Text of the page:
Dr. Michael F. Summers received his A.A. degree in Chemistry from St. Petersburg Junior College (1978), B.S. in Chemistry from the University of West Florida (1980), Ph.D. in Bioinorganic Chemistry from Emory University (1984), and was a postdoctoral fellow at the NIH (1984-1987) before joining the faculty at the University of Maryland Baltimore County (1987-present). In 1994 he was appointed as an Investigator with the Howard Hughes Medical Institute, and in 2016 he was elected to the National Academy of Sciences. Dr. Summers’ research focuses on NMR studies of proteins, RNA, and macromolecular interactions associated with HIV-1 genome packaging and virus assembly. He has led efforts to develop programs for retaining minority students in the sciences. Dr. Summers is a recipient of the Ruth Kirstein Award of the American Society of Biochemistry and Molecular Biology, the Carl Branden award of the Protein Society, the Emily M. Gray Mentoring Award of the Biophysical Society, the ASBMB Award for Exemplary Contributions to Education, the Mentor Award of the American Association for the Advancement of Science, American Society for Microbiology Hinton Award for Mentoring, and the White House Presidential Award for Science, Mathematics and Engineering Mentoring.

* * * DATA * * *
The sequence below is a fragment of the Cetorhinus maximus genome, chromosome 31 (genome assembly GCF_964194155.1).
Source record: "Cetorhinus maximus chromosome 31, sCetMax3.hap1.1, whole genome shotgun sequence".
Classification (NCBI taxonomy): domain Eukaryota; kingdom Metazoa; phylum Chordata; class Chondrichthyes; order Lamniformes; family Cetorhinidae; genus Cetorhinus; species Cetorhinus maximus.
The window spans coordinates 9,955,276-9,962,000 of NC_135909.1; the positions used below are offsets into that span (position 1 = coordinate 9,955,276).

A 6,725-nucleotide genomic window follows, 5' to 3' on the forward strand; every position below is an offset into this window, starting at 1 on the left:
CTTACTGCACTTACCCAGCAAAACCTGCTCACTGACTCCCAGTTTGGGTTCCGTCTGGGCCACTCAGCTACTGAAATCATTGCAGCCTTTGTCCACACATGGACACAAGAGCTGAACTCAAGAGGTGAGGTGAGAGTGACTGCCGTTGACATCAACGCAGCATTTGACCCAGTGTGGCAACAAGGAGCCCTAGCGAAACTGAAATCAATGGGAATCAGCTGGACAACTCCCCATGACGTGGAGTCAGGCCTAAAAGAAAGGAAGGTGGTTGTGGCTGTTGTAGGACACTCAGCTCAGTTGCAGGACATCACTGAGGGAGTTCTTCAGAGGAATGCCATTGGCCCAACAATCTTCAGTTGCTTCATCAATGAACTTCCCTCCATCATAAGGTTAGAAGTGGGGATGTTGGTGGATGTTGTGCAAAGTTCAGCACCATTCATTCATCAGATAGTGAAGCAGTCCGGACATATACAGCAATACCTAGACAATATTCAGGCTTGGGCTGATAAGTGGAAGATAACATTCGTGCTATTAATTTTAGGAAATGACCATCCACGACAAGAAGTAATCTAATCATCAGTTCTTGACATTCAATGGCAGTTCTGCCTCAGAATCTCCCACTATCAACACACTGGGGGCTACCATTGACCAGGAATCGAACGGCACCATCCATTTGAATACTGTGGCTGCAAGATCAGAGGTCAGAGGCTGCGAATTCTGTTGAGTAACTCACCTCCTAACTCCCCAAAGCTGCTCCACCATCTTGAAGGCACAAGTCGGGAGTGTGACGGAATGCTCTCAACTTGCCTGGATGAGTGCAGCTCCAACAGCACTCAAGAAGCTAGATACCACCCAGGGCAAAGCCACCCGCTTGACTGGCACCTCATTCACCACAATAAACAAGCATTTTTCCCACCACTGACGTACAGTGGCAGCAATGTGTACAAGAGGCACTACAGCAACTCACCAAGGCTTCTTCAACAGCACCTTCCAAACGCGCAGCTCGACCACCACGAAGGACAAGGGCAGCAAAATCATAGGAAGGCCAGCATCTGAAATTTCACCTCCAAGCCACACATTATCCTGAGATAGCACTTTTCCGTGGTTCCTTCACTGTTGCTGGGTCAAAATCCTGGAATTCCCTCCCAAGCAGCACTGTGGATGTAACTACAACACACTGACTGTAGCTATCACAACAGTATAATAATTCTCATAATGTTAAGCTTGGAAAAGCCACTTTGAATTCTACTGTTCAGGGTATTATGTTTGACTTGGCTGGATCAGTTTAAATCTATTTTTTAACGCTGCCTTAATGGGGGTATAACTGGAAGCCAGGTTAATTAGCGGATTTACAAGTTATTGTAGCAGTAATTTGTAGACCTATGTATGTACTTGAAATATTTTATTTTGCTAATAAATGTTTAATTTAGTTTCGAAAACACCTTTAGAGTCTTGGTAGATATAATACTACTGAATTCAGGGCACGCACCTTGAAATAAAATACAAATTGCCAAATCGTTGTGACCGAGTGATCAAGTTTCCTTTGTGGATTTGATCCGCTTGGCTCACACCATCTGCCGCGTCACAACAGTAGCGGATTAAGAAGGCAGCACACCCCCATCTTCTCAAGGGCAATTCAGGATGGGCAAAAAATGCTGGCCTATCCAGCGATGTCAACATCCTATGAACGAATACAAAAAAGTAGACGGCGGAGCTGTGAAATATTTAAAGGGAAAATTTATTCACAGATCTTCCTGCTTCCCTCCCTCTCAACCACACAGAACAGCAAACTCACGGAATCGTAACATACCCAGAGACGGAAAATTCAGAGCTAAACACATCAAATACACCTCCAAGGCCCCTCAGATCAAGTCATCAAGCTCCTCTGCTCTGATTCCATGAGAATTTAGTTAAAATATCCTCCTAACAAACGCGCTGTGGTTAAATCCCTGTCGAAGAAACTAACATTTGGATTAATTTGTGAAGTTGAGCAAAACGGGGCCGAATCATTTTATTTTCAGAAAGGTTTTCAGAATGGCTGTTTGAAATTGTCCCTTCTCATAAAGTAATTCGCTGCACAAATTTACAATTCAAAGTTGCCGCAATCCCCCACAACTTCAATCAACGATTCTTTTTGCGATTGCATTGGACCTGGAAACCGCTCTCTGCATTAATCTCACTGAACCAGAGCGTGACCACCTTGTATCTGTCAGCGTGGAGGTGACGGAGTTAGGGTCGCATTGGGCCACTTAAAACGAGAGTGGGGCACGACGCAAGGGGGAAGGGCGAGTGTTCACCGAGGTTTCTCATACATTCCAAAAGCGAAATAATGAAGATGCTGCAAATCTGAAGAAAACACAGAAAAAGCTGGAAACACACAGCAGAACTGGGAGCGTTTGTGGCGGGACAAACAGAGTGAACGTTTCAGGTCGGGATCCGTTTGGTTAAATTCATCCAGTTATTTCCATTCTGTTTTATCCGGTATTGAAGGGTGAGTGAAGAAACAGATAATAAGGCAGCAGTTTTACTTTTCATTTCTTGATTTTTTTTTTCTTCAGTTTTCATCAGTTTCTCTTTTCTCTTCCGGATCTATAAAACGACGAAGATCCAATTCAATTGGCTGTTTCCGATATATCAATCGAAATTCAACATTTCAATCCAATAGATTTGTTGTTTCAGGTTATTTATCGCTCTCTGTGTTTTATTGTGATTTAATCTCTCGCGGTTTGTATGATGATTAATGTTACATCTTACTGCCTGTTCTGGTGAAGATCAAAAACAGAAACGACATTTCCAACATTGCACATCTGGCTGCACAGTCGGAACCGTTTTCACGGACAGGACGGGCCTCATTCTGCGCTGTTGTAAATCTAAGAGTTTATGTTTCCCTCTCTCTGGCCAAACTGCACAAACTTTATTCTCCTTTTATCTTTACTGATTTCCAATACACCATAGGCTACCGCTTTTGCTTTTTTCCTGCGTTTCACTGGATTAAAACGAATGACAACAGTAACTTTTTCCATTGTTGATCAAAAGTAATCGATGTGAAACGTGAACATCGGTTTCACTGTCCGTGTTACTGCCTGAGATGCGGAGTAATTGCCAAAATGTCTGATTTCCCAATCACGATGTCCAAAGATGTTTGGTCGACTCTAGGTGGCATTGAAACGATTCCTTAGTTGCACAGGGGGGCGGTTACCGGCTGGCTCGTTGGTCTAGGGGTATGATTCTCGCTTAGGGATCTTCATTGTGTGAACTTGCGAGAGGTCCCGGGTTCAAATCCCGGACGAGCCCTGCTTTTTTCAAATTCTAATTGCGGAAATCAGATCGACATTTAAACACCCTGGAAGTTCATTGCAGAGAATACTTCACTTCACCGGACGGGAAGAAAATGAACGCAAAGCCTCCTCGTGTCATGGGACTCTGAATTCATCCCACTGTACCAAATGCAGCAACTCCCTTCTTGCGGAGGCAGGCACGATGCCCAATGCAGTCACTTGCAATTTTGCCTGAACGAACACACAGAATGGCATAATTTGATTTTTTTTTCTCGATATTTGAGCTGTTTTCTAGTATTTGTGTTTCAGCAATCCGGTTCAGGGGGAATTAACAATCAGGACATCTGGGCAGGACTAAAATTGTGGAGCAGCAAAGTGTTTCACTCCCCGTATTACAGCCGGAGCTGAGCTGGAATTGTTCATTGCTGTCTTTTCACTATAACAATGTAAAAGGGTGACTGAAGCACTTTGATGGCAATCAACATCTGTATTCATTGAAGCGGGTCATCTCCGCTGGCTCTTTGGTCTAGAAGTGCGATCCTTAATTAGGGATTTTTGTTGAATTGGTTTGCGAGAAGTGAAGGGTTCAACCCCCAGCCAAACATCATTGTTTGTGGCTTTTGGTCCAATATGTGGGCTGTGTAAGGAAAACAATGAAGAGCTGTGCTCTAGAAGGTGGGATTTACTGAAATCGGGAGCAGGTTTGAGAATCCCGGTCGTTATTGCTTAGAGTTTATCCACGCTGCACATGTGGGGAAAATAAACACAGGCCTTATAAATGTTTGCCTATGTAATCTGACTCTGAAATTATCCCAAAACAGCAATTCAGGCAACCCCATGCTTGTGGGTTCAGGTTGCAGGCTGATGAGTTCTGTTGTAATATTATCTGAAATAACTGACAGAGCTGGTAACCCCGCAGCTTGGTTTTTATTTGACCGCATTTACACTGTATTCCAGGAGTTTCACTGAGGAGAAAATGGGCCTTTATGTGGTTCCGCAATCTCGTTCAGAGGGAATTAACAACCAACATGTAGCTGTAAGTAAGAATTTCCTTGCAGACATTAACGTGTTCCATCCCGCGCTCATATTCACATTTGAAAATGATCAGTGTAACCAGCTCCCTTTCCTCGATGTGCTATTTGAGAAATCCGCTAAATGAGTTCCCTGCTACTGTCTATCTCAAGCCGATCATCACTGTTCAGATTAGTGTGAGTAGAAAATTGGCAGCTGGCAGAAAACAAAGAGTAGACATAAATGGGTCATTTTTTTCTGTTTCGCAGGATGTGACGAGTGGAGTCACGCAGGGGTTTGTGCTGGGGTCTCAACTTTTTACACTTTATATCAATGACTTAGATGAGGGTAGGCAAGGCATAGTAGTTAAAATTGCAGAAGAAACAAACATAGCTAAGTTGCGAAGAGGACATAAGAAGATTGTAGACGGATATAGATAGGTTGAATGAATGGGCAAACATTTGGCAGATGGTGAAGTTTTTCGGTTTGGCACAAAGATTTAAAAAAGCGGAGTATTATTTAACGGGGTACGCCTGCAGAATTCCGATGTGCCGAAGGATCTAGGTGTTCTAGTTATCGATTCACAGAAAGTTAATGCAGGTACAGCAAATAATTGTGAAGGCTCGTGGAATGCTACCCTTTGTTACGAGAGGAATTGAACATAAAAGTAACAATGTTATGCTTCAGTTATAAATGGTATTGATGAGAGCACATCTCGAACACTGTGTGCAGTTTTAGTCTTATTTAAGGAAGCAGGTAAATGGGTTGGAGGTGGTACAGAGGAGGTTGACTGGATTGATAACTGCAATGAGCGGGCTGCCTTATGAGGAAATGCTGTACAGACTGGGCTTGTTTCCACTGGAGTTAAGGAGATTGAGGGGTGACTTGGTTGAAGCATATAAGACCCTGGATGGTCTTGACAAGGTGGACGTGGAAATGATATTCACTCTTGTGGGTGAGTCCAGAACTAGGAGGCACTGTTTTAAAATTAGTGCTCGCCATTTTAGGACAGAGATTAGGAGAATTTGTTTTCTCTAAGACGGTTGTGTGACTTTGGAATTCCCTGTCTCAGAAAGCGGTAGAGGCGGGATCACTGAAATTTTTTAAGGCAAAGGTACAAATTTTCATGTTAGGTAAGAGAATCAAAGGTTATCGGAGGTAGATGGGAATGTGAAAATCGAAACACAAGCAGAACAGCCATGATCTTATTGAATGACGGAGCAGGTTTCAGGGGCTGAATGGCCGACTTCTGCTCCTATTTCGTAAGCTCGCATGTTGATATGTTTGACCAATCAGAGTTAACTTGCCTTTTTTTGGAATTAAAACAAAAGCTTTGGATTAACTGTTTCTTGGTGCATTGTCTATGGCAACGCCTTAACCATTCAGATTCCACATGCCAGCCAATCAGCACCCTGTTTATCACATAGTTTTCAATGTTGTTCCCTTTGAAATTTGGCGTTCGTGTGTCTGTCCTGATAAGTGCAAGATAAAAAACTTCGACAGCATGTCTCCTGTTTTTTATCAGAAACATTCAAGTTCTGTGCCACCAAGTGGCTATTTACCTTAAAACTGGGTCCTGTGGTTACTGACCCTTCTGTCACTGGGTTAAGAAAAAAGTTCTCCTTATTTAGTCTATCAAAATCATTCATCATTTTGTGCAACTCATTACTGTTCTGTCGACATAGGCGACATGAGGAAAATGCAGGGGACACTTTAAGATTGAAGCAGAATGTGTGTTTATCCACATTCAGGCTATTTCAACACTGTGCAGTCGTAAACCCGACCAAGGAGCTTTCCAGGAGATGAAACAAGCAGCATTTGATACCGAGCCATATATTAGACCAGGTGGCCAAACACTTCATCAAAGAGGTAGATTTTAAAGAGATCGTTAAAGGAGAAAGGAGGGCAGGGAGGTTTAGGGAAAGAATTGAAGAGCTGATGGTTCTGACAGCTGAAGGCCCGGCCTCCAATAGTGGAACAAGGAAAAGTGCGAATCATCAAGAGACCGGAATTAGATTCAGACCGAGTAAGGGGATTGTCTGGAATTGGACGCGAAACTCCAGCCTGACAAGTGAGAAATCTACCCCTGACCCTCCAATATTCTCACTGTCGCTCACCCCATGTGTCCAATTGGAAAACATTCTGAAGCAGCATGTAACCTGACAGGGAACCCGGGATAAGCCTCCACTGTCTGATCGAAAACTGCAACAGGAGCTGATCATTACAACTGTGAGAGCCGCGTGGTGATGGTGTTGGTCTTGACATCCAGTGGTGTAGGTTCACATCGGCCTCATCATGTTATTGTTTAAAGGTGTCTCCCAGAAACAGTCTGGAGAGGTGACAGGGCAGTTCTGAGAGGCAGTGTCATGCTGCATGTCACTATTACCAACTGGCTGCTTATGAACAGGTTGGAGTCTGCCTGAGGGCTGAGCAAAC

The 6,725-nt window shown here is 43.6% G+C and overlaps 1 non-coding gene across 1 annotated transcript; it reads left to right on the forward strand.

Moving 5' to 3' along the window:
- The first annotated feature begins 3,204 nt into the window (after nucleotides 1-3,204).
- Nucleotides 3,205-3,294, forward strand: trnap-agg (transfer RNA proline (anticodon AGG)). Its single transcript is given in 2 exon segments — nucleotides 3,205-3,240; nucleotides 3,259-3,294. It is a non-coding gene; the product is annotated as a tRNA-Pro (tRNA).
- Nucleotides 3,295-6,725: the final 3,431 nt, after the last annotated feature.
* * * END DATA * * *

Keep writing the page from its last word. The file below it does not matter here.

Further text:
Research Interests

Dr. Summers' research focuses on the application of NMR and biophysical methods to understand the structural determinants and mechanisms of retroviral genome packaging and virus assembly. His lab has developed tools that enable NMR-based structural studies of relatively large RNAs and protein-RNA complexes, including the intact 5'-leader and RNA packaging signal of the HIV-1 genome. He is currently focusing on the interactions and structure of the ribonucleoprotein complex that nucleates HIV-1 particle assembly.

Membership Type


Election Year


Primary Section

Section 29: Biophysics and Computational Biology

Secondary Section

Section 21: Biochemistry